Work and Rest

by Robert Brow   (web site -

The fourth commandment is about the rhythm of work. It tells us nothing about which day is appointed for rest. If we were washed up on a desert island, the sabbath would depend on which day we began to work. "Six days you shall labour and do all your work, but the seventh day is a sabbath." (Exodus 20:9,10)

 The Jewish nation began work on Sunday so their day of rest became Saturday. Christians chose Sunday wherever possible because Jesus Christ rose from the dead on that day, appeared to his disciples on two Sundays, and had the Holy Spirit inaugurate his world-wide church on that day.

 Regardless of what day our nation appoints for the regular day of rest, or what day our churches choose for weekly services, people on shift work have to adapt their day of rest to their rotation. Mothers with young children have to snatch their eight hours of recreation at various times during the week to get the equivalent of one day in seven. And parents and husbands who love them will make that possible knowing that without time for sabbath the mother would be in serious trouble.

 There is no need to review the universal experience that unrelenting work seven days a week is physically, mentally, and psychologically destructive. During the Battle of Britain, when munitions and spare parts were desperately needed, workers were told to work seven days a week. After the first month they were producing less in seven days than in six, so the day of rest was restored. The executive who ignores the need for rest is likely to have a heart attack or nervous breakdown. Students who take no proper day off for long periods have been known to come into the final examination and write nonsense for three hours.

 But we should beware of legalism. One's person's work is another person' recreation. I once had a country parish, and by the end of three services I was frazzled. Happily I found that digging in the garden was a marvellous cure. So one Sunday afternoon I was digging and planting potatoes, and a farmer came and watched me. After a while he said "You are a minister and you shouldn't be setting a bad example by working on Sunday." I explained that for six days I had to work at studying the Bible, sermon preparation, office work, visiting and listening. He needed a change from work on the farm, so visiting and reading would good on Sunday. But digging potatoes was my form of recreation. He watched for another ten minutes and said I was planting my potatoes too deep and they wouldn't sprout. Happily that year they came out perfect.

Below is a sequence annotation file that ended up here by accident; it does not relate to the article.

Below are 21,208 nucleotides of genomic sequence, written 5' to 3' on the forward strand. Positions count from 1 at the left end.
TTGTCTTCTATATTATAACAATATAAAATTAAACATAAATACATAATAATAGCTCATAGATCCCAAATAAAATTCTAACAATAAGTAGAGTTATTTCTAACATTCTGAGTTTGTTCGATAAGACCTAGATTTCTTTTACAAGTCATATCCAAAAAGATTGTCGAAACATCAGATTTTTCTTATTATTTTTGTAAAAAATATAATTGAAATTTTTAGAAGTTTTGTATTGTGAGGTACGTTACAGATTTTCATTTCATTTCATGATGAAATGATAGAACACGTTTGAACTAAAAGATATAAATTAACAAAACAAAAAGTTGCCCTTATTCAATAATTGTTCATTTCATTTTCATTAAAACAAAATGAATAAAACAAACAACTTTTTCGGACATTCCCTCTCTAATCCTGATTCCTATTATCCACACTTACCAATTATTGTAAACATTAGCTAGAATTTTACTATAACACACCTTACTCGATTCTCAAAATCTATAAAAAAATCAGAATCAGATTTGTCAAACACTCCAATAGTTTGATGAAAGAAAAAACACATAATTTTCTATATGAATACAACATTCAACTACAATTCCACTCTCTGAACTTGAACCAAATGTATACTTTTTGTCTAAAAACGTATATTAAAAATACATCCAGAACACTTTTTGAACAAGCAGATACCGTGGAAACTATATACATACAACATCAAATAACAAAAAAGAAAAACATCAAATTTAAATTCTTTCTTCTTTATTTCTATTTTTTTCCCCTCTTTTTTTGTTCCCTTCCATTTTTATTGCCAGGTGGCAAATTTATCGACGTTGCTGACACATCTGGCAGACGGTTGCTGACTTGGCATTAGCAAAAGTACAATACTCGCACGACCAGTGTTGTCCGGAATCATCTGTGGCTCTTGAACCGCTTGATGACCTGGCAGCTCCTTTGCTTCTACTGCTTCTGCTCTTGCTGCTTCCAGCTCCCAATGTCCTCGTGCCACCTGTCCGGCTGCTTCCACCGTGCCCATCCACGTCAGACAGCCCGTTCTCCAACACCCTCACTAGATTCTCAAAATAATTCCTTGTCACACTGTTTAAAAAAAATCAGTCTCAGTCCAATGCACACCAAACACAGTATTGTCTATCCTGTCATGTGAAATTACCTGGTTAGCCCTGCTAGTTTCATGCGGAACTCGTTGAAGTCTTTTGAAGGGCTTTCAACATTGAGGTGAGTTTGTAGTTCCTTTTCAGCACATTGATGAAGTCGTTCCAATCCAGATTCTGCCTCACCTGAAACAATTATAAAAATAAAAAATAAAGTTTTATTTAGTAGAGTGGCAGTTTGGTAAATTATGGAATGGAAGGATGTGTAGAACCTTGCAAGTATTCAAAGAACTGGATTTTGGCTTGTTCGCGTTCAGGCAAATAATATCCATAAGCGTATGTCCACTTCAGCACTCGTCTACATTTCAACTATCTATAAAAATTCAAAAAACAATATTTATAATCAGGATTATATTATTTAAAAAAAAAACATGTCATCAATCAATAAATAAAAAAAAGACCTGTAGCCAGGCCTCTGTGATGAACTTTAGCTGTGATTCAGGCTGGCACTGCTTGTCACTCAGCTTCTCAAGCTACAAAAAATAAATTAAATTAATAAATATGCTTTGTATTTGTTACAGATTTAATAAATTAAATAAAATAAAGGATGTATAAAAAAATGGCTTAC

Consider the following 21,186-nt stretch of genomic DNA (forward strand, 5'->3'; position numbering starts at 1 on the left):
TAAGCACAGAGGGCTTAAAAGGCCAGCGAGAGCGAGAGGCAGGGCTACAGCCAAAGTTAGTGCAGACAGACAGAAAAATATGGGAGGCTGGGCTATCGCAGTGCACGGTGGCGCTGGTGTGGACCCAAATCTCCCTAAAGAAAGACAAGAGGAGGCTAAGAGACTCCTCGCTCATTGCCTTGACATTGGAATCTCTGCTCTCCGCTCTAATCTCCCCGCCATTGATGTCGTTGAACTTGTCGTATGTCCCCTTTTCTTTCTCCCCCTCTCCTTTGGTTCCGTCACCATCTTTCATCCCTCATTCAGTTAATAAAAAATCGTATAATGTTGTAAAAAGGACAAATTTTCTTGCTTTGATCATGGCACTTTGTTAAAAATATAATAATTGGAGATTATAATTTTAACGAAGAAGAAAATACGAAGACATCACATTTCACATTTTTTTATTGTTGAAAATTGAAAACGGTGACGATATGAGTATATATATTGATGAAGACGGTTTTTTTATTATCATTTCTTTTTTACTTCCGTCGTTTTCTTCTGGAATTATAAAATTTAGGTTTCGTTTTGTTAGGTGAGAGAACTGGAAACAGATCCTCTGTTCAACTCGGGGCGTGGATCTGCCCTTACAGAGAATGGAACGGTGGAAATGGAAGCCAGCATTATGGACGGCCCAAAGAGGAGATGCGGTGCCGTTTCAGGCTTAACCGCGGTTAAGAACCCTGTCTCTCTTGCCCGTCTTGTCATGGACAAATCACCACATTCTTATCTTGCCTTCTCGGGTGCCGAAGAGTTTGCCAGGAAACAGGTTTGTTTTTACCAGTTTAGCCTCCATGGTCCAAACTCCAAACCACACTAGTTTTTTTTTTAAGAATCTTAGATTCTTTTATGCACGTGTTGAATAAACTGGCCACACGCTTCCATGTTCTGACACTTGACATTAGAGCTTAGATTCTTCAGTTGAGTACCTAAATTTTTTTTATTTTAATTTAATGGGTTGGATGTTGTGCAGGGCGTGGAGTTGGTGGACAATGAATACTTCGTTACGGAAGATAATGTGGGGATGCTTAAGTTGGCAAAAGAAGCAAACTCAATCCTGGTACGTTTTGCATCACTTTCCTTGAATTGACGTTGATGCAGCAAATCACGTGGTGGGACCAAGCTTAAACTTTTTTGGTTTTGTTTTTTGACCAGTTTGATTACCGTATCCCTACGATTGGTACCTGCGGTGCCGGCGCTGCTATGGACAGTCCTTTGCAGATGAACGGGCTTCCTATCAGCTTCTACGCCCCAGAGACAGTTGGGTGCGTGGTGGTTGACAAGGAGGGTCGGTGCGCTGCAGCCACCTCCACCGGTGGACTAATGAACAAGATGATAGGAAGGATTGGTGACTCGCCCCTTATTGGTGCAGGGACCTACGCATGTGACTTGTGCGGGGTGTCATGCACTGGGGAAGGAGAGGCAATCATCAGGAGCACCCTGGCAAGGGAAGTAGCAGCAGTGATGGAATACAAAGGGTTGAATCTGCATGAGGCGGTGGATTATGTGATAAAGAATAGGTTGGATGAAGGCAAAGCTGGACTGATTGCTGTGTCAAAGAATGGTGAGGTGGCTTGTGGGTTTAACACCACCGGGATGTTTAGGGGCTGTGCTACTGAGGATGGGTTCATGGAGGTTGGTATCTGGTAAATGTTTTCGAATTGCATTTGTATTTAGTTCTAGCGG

The reason given for the fourth commandment is that God has a rhythm to his work. He does not create by a perpetual assembly line. Trees grow and then lie dormant. There are seasons of spring and winter. In the first chapter of the Bible there is the rhythm of six days of work and rest, and also the daily rhythm of the evening and the morning. This is a helpful way to order our lives.

 For the executive, overnight mail and new problems have to be worked at during the day. The farmer finds that weeds have grown and fences need repair, so he shares with God in the work of creating his garden. The mother at home cleans up the mess from the previous evening. The artist sets herself to order the new ideas, and corrects the colours and composition that now look unbalanced from the night before.

 In addition to the daily rhythm of evening and morning, one day in seven is needed for authors, students, farmers, athletes, social workers, ministers, politicians, and every other kind of work. Creativity is restored, new ideas are generated by doing something quite different just for fun.

 What of the five day work week? For most people, one of the two days off has to be devoted to self-employment around the house and garden. We do our baking and laundry, repairs, necessary banking, income tax, insurance, and mortgage arrangements. We should be grateful for a day of self- employment, but if we work at chores to fill up the seventh day we are again in trouble.

 Sabbath is supremely important for resolving guilt. The compulsive worker who cannot relax is driven by the idea that if he does not keep working he will be blamed, his business will fail, or the needed good will not be done. If she can bring herself to turn off totally one day in seven, an executive realizes that the work gets done far happier and better in six days.

 Most of all by spending a couple of hours a week for worship with others we connect our work and vision with God's rhythm of work and recreation. The many small items of hurt and anger and failure during the week, which would otherwise build us destructively, can be brought to the light and forgiveness of God.

 The moral absolute of proper work and rest is not only for our own good but it is also essential for faith. Without a day in which we have absolutely nothing that we have to do, it is very hard to enter into God's peace and rest. Our minds become cluttered till we have no time for God. Business and duty, pressure of work, guilt about what is left undone, all result in squeezing out love and freedom, joy and forgiveness. And without these, God would be a very hard taskmaster indeed.


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